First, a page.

POW/MIA Recognition Day is observed on the third Friday of September, on September 17 this year, to recommit to full accountability to the families of the more than 80,000 veterans captured or still missing from wars that the United States has participated in. According to accounts, during the first ceremony of POW/MIA Day at the National Cathedral in Washington, D.C., fighter airplanes from the military base in Virginia flew in the ‘missing man formation’ in their honor.
History of National POW/MIA Recognition Day
National POW/MIA Recognition Day is observed annually in September around a central theme to show commitment to full accountability to the families of captured service members and missing war heroes.
The term POW and MIA mean prisoner of war and military personnel who went missing in action.
Many service members suffered as prisoners during the several wars that have happened throughout the history of the U.S. National POW/MIA Recognition Day was initiated as the day to commemorate with the family of many of the tens of thousands of service members who never made it home.
The day was first observed in 1979 after Congress and the president passed a resolution to make it official following the demands of the families of 2,500 Vietnam War POW/MIAs who asked for accountability in finding their loved ones.it is also mostly associated with service members who were prisoners of war during the Vietnam War.
Regardless of where they are held in the country, National POW/MIA Recognition Day ceremonies share the common purpose of honoring those who were held captive and returned, as well as the memory of those who remain missing in service to the United States.
Until 1979, there was no formal day set aside for these important men and women and the first observance of POW/MIA day included a remembrance ceremony at the National Cathedral in Washington, D.C. Since then, the Pentagon is where the official observance happens, with other celebrations happening at military bases around the country and elsewhere.
National POW/MIA Recognition Day timeline
The well-known POW/MIA’s flag is created years before the remembrance day becomes official by Mary Hoff.
National POW/MIA Recognition Day is observed for the first time when Congress and the president pass a resolution to make it official after the families of 2,500 Vietnam War POW/MIAs pushed for accountability.
Congress passes a law that recognizes the POW/MIA flag.
POW/MIA Accounting Agency design a poster to commemorate National POW/MIA Recognition Day annually.
National POW/MIA Recognition Day FAQs
How do you celebrate POW/MIA Recognition Day?
Celebrate POW/MIA Recognition Day by raising the POW/MIA flag. You can also visit a themed museum to learn about the heroes and wars that defined the United States.
What is the motto of the POW/MIA flag?
“You Are Not Forgotten.” The motto was adopted together with the flag that was designed years before the remembrance day became official by Mary Hoff; wife of a missing veteran.
Who can fly a POW/MIA flag?
Anyone can celebrate POW/MIA Recognition Day by flying the POW/MIA flag. POW/MIA Recognition Day is observed around the country with the same goal.
How to Observe National POW/MIA Recognition Day
Fly a POW/MIA flag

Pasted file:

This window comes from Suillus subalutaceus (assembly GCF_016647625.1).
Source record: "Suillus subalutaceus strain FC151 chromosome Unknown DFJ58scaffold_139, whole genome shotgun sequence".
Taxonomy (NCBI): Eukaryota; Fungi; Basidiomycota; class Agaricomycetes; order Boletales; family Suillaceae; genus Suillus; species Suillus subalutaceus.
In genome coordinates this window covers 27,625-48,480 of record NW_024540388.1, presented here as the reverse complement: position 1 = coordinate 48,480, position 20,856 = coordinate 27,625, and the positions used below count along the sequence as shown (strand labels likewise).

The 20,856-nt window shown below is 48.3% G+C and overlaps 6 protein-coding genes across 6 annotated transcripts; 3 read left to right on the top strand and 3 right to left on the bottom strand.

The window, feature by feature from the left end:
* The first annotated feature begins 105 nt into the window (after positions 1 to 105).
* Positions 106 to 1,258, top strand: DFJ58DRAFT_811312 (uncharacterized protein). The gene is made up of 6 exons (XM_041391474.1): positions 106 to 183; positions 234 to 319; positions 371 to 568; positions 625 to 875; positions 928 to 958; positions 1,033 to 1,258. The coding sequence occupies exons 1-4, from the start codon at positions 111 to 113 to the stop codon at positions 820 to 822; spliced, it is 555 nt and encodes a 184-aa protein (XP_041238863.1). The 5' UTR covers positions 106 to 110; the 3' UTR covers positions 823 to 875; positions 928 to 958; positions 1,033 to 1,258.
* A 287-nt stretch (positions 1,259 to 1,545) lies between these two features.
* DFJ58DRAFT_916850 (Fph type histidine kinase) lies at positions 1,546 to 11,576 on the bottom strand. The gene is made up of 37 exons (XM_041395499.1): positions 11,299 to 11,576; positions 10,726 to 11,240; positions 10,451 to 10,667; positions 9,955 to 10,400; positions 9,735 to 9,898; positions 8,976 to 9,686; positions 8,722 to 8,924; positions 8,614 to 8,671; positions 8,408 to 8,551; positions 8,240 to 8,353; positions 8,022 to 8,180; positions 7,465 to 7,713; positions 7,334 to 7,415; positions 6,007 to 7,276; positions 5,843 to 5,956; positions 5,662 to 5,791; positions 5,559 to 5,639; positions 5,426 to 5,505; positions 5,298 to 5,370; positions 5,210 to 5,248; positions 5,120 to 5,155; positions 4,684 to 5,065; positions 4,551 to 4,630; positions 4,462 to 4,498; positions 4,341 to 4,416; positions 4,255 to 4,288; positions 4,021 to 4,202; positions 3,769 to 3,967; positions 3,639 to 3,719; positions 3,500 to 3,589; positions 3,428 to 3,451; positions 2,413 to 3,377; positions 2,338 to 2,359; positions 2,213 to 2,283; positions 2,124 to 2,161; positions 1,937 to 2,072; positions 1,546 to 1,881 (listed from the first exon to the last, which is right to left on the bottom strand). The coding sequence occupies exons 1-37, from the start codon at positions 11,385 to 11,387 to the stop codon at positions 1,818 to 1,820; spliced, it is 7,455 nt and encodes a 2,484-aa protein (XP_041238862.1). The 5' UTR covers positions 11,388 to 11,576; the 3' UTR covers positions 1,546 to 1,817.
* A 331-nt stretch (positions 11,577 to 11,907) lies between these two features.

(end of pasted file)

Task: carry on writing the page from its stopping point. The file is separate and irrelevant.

There’s no better way to observe National POW/MIA Day than flying the flag below that of the United States. You can observe the day with the POW/MIA Accounting Agency’s annual poster too.
Visit a POW/MIA-themed museum
Try to brush up on your knowledge of the history of the United States in a POW/MIA-themed museum. Learn about the heroes, wars, and events and that was the precedence of the freedom we all enjoy.
Look back in time
Share intellectually stimulating discussions about the history of the United States with colleagues, friends, and family! Commemorate the day’s heroes by — in your memory.
5 Things To Know About National POW/MIA Recognition Day
The idea behind the day
The central phrase behind POW/MIA Recognition day is You Are Not Forgotten.
It’s a push for accountability
National POW/MIA Recognition Day is the result of a push for accountability by the families of more than 2,500 Vietnam War POW/MIAs.
There’s a POW/MIA Agency
There’s a POW/MIA Accounting Agency that works to account for the more than 80,000 Americans who fought in several wars but are still missing.
There’s a POW/MIA flag
There’s a flag that's well known across America that was created by the wife of a POW and was adopted and recognized by Congress.
Posters are used to celebrate POW/MIA Recognition Day
Since 1999, the POW/MIA Accounting Agency has created a poster to annually commemorate National POW/MIA Recognition Day.
Why National POW/MIA Recognition Day is Important
It is in memory of loved ones
National POW/MIA Recognition Day brings back the memory of loved ones and their experience defending the freedom we now enjoy throughout the country. It serves as a solid reminder of how much we love or miss them
It helps us reminisce about the history of our country
National POW/MIA Recognition Day helps us look back on the history of our country. It serves as a day to analyze events that have become part of the fabric of the United States.
It helps us value freedom
Yes! National POW/MIA Recognition Day helps us value the freedom we now enjoy more knowing that somewhere out there there are people suffering the consequence of fighting for it.
National POW/MIA Recognition Day dates